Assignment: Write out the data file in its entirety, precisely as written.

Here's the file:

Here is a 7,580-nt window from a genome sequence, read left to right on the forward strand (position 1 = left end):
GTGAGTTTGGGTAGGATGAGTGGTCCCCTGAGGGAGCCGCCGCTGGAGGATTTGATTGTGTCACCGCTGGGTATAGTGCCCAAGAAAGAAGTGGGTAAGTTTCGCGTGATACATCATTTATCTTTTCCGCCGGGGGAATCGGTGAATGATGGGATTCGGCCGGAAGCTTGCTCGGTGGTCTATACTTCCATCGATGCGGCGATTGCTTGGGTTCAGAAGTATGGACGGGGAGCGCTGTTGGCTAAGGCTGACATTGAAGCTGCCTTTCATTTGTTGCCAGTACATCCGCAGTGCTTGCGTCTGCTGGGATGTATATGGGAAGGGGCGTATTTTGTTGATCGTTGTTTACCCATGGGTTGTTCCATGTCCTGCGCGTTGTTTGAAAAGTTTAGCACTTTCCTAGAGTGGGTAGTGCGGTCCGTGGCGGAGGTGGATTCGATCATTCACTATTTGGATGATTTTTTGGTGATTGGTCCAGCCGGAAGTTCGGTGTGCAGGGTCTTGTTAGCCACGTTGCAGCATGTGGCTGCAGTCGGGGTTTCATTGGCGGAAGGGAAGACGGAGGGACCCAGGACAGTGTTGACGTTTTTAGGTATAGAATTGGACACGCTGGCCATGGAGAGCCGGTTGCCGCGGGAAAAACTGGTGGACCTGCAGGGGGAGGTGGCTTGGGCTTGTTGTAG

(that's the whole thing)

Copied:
Here is a 7,580-nt window from a genome sequence, read left to right on the forward strand (position 1 = left end):
GTGAGTTTGGGTAGGATGAGTGGTCCCCTGAGGGAGCCGCCGCTGGAGGATTTGATTGTGTCACCGCTGGGTATAGTGCCCAAGAAAGAAGTGGGTAAGTTTCGCGTGATACATCATTTATCTTTTCCGCCGGGGGAATCGGTGAATGATGGGATTCGGCCGGAAGCTTGCTCGGTGGTCTATACTTCCATCGATGCGGCGATTGCTTGGGTTCAGAAGTATGGACGGGGAGCGCTGTTGGCTAAGGCTGACATTGAAGCTGCCTTTCATTTGTTGCCAGTACATCCGCAGTGCTTGCGTCTGCTGGGATGTATATGGGAAGGGGCGTATTTTGTTGATCGTTGTTTACCCATGGGTTGTTCCATGTCCTGCGCGTTGTTTGAAAAGTTTAGCACTTTCCTAGAGTGGGTAGTGCGGTCCGTGGCGGAGGTGGATTCGATCATTCACTATTTGGATGATTTTTTGGTGATTGGTCCAGCCGGAAGTTCGGTGTGCAGGGTCTTGTTAGCCACGTTGCAGCATGTGGCTGCAGTCGGGGTTTCATTGGCGGAAGGGAAGACGGAGGGACCCAGGACAGTGTTGACGTTTTTAGGTATAGAATTGGACACGCTGGCCATGGAGAGCCGGTTGCCGCGGGAAAAACTGGTGGACCTGCAGGGGGAGGTGGCTTGGGCTTGTTGTAG